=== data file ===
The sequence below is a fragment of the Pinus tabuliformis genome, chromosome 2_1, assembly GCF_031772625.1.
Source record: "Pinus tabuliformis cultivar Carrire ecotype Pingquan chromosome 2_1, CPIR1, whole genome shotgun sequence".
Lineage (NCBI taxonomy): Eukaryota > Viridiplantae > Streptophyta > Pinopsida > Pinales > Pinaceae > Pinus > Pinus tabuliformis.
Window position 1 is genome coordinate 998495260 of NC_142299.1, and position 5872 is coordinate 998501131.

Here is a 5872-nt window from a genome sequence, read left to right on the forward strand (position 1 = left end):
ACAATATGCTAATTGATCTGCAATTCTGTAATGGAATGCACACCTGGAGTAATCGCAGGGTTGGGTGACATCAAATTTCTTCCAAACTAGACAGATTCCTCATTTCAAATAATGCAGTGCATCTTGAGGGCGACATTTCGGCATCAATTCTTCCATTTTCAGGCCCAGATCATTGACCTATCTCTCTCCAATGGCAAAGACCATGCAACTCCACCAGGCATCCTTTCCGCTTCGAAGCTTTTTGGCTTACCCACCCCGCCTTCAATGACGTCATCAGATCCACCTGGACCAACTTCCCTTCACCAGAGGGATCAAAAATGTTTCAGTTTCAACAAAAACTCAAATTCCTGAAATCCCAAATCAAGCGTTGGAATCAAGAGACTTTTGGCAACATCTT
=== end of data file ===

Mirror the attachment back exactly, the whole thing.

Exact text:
The sequence below is a fragment of the Pinus tabuliformis genome, chromosome 2_1, assembly GCF_031772625.1.
Source record: "Pinus tabuliformis cultivar Carrire ecotype Pingquan chromosome 2_1, CPIR1, whole genome shotgun sequence".
Lineage (NCBI taxonomy): Eukaryota > Viridiplantae > Streptophyta > Pinopsida > Pinales > Pinaceae > Pinus > Pinus tabuliformis.
Window position 1 is genome coordinate 998495260 of NC_142299.1, and position 5872 is coordinate 998501131.

Here is a 5872-nt window from a genome sequence, read left to right on the forward strand (position 1 = left end):
ACAATATGCTAATTGATCTGCAATTCTGTAATGGAATGCACACCTGGAGTAATCGCAGGGTTGGGTGACATCAAATTTCTTCCAAACTAGACAGATTCCTCATTTCAAATAATGCAGTGCATCTTGAGGGCGACATTTCGGCATCAATTCTTCCATTTTCAGGCCCAGATCATTGACCTATCTCTCTCCAATGGCAAAGACCATGCAACTCCACCAGGCATCCTTTCCGCTTCGAAGCTTTTTGGCTTACCCACCCCGCCTTCAATGACGTCATCAGATCCACCTGGACCAACTTCCCTTCACCAGAGGGATCAAAAATGTTTCAGTTTCAACAAAAACTCAAATTCCTGAAATCCCAAATCAAGCGTTGGAATCAAGAGACTTTTGGCAACATCTT